My favorites are Stumptown Coffee Roasters and Victrola, both of which use exceptionally sourced beans. They will often offer single-origin beans, so you can taste test coffee grown in different regions of the world. It's the terroir of java. My other favorite is Espresso Vivace. Get a Cafe Nico, an espresso shot, cream foam, and orange zest. Happiness in a tiny, tiny cup.
On June 20, 2013Megan Hill answered the question:Seattle is home to some pretty incredible urban parks. Kerry Park, on Queen Anne Hill (Seattle's highest), sports views extending across the city, all the way to Mount Rainier on clear days. This is the view you've seen a million times in post cards; go here to capture your own.
Gas Works Park is stunning too, in part for its view over Lake Union and of the skyline, but also for its weird steampunk ruins, the site of a former plant that converted coal to gas. On summer days you'll find the skies above the park strewn with colorful kites.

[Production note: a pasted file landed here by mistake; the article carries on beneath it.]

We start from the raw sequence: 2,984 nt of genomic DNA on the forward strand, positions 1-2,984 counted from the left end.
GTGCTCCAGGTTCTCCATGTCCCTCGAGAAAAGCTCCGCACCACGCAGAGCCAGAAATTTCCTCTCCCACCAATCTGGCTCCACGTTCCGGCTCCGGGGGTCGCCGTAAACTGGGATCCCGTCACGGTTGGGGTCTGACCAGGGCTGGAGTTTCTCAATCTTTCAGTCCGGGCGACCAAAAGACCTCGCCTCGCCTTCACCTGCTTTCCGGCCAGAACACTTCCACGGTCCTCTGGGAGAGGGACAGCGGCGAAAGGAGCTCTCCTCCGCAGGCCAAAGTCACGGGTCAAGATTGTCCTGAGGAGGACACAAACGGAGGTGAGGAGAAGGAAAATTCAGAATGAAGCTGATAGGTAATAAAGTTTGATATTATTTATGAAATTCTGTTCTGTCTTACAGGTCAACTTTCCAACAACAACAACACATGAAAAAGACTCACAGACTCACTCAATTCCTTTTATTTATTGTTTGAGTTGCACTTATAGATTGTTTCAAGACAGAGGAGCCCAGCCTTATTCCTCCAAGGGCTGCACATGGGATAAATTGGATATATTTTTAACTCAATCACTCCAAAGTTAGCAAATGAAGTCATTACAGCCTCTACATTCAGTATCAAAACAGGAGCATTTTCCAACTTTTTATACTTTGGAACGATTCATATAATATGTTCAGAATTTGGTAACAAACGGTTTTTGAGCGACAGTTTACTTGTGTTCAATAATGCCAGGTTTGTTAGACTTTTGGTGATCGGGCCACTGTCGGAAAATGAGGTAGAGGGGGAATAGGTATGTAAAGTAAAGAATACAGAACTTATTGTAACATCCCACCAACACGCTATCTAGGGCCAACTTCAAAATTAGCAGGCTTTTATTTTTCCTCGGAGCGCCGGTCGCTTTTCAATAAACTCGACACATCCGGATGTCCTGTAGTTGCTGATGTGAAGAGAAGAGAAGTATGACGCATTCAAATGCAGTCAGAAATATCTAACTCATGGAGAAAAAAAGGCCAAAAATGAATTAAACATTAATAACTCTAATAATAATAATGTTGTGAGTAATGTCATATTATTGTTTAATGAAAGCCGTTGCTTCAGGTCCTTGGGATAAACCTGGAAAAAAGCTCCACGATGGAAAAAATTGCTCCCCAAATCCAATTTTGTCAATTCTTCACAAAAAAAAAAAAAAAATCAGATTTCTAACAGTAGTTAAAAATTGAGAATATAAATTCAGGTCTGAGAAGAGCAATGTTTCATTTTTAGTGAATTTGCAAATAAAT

Another favorite is the Washington Park Arboretum, a 200-acre chunk of land that includes carefully maintained forest and beautiful wetlands along the shores of Lake Washington. Come in spring, when the enormous tulip, cherry, and pear trees are abloom.
On June 18, 2013Megan Hill answered the question:The best farmers markets in Seattle are undoubtedly the University District market and the Ballard Farmers Market.
The University District Farmers Market is Seattle's oldest and largest food-only market, and it's been running every Saturday since 1993. It's even gained national recognition: the Boston Globe named it #3 in their list of top farmers markets in the U.S. Vendors sell piles of beautiful produce, much of it organic. Heirloom varieties bring lots of color: rainbow chard, purple tomatoes, you name it.
My favorite is the Ballard Farmers Market, set in the historic Ballard neighborhood. The market runs year-round on Sundays, and you'll find some vendors other than produce here. You'll find jewelry, candles, and clothing, though the emphasis is certainly on food and produce.
Both markets are lively and festive, with musicians performing and families toting dogs and kids and carrying bundles of flowers and produce. These are true neighborhood gathering places, and the farmers are friendly and knowledgeable about their products. It's fun to ask them how they'd cook with a certain potato variety, for example, or advice on cooking a particular cut of meat.